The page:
Parametric Adversarial Divergences are Good Task Losses for Generative Modeling
Abstract
Generative modeling of high dimensional data like images is a notoriously difficult and illdefined problem. In particular, how to evaluate a learned generative model is unclear. In this position paper, we argue that adversarial learning, pioneered with generative adversarial networks (GANs), provides an interesting framework to implicitly define more meaningful task losses for generative modeling tasks, such as for generating "visually realistic" images. We refer to those task losses as parametric adversarial divergences and we give two main reasons why we think parametric divergences are good learning objectives for generative modeling. Additionally, we unify the processes of choosing a good structured loss (in structured prediction) and choosing a discriminator architecture (in generative modeling) using statistical decision theory; we are then able to formalize and quantify the intuition that "weaker" losses are easier to learn from, in a specific setting. Finally, we propose two new challenging tasks to evaluate parametric and nonparametric divergences: a qualitative task of generating very highresolution digits, and a quantitative task of learning data that satisfies highlevel algebraic constraints. We use two common divergences to train a generator and show that the parametric divergence outperforms the nonparametric divergence on both the qualitative and the quantitative task.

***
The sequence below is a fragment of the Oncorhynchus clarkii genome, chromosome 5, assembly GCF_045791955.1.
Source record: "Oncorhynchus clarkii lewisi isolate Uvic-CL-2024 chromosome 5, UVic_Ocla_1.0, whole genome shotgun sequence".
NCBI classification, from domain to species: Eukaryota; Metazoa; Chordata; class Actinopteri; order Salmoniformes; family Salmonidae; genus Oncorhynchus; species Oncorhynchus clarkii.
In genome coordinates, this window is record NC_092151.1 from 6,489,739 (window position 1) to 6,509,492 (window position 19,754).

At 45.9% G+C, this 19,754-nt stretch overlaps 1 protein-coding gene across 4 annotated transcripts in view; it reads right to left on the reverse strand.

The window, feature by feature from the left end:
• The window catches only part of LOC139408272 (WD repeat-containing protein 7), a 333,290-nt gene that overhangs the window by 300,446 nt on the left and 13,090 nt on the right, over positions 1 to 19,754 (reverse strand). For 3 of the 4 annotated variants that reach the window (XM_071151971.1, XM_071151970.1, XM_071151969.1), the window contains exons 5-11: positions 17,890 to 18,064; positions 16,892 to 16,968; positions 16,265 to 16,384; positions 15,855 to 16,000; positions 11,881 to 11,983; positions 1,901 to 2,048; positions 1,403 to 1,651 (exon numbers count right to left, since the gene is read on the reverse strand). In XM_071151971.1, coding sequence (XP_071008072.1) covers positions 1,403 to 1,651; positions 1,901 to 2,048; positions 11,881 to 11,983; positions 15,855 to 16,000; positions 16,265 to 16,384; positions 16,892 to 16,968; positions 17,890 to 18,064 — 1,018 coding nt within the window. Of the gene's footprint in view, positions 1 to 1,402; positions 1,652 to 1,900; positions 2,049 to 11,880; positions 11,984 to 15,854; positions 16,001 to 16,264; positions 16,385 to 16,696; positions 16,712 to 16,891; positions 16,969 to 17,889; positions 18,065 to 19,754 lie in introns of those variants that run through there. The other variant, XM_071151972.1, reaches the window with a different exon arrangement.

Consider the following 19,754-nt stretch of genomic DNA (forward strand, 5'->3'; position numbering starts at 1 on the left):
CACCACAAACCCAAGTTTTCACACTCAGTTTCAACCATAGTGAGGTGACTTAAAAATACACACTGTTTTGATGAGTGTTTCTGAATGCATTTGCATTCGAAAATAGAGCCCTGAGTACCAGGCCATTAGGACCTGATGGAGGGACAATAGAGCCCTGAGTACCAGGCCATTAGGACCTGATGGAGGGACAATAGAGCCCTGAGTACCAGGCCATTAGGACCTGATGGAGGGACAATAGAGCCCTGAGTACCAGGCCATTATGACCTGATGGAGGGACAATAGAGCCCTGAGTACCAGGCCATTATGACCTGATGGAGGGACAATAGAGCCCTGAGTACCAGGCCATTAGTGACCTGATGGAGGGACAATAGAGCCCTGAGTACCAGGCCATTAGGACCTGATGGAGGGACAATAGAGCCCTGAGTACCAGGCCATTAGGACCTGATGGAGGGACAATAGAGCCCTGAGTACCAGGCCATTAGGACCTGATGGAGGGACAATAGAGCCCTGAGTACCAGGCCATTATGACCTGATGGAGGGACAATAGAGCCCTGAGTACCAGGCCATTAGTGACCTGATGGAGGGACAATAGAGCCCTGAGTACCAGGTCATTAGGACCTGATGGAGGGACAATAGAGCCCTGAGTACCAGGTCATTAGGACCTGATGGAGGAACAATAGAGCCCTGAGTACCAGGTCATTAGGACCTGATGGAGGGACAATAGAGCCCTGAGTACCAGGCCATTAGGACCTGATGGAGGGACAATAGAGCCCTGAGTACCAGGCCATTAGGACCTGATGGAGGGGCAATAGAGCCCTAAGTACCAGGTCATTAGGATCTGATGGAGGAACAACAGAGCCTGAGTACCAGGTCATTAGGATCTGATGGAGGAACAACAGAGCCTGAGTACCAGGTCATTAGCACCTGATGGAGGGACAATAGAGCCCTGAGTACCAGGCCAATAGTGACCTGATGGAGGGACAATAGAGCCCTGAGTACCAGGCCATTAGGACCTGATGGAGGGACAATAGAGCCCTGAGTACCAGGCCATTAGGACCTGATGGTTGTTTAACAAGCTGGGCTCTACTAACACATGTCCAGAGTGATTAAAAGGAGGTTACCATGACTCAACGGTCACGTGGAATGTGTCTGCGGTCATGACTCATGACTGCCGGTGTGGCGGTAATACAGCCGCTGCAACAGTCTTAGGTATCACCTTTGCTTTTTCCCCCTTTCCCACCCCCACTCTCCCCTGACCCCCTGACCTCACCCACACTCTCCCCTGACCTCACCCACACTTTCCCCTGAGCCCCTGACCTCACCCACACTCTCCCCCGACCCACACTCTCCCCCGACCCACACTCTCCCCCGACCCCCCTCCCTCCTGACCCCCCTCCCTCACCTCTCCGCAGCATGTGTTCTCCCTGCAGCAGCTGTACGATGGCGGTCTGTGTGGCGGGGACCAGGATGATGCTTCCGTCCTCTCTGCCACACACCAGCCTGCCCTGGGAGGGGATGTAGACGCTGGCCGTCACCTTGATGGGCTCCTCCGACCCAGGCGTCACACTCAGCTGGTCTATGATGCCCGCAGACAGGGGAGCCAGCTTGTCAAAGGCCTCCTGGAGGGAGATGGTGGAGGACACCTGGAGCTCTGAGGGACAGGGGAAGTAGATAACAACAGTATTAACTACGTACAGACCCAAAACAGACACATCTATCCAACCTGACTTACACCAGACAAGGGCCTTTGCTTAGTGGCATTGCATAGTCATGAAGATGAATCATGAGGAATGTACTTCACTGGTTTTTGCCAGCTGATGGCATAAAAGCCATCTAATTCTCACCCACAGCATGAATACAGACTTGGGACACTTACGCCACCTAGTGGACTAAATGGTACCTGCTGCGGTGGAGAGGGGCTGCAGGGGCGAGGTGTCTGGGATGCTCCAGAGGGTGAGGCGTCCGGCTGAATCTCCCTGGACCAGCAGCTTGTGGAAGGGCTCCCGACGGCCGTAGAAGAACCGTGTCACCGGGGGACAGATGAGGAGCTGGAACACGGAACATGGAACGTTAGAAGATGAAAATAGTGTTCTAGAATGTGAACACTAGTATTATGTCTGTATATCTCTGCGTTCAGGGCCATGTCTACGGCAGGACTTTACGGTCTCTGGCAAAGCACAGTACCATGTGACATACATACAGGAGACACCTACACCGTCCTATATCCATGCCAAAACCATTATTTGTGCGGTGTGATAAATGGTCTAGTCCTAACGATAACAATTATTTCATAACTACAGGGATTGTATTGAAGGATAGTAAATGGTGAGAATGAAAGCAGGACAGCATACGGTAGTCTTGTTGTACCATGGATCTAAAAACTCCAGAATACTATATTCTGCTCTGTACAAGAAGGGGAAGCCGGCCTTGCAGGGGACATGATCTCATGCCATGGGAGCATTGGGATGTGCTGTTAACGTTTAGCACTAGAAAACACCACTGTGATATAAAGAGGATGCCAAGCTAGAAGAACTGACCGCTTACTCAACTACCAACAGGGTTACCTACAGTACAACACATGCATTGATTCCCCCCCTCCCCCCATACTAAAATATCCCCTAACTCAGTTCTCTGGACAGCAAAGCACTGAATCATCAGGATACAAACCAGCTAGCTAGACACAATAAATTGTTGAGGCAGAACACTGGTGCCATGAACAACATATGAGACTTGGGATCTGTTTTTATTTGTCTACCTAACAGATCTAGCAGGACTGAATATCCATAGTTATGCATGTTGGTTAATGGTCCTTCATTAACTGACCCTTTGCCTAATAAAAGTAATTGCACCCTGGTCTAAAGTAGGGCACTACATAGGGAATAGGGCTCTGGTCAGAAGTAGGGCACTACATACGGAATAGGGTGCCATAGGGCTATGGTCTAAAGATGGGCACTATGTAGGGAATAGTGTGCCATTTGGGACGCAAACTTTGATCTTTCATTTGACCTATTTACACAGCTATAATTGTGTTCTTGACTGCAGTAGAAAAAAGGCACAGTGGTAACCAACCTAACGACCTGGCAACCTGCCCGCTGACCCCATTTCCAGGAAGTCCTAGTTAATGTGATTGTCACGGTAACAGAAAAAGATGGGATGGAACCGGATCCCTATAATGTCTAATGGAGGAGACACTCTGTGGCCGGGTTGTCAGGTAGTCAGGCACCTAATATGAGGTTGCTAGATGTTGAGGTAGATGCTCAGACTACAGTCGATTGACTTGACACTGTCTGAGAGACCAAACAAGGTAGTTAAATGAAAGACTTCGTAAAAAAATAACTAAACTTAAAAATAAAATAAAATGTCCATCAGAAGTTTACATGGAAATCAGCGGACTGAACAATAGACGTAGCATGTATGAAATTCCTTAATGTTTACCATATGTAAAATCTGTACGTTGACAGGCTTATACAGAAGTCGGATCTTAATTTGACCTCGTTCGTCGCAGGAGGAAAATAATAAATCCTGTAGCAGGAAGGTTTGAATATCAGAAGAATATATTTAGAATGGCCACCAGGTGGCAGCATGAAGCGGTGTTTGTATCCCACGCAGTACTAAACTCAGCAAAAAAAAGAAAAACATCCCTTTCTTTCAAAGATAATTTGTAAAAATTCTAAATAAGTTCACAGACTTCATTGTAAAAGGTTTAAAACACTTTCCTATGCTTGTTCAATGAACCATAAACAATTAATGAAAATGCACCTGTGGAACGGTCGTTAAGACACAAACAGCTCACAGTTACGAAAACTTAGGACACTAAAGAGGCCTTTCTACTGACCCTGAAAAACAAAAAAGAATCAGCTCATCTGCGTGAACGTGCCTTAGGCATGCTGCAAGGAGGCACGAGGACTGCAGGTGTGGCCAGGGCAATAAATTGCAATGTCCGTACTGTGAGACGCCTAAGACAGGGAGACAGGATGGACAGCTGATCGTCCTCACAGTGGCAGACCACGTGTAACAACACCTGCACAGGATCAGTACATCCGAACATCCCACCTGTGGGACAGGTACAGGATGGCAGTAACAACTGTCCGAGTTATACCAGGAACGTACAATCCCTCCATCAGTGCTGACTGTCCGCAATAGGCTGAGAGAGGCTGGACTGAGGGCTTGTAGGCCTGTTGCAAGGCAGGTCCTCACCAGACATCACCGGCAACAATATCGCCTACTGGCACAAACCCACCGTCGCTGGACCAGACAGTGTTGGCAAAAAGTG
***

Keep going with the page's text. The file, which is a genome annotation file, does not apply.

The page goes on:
Publication:

arXiv eprints
 Pub Date:
 August 2017
 arXiv:
 arXiv:1708.02511
 Bibcode:
 2017arXiv170802511H
 Keywords:

 Computer Science  Machine Learning;
 Statistics  Machine Learning
 EPrint:
 22 pages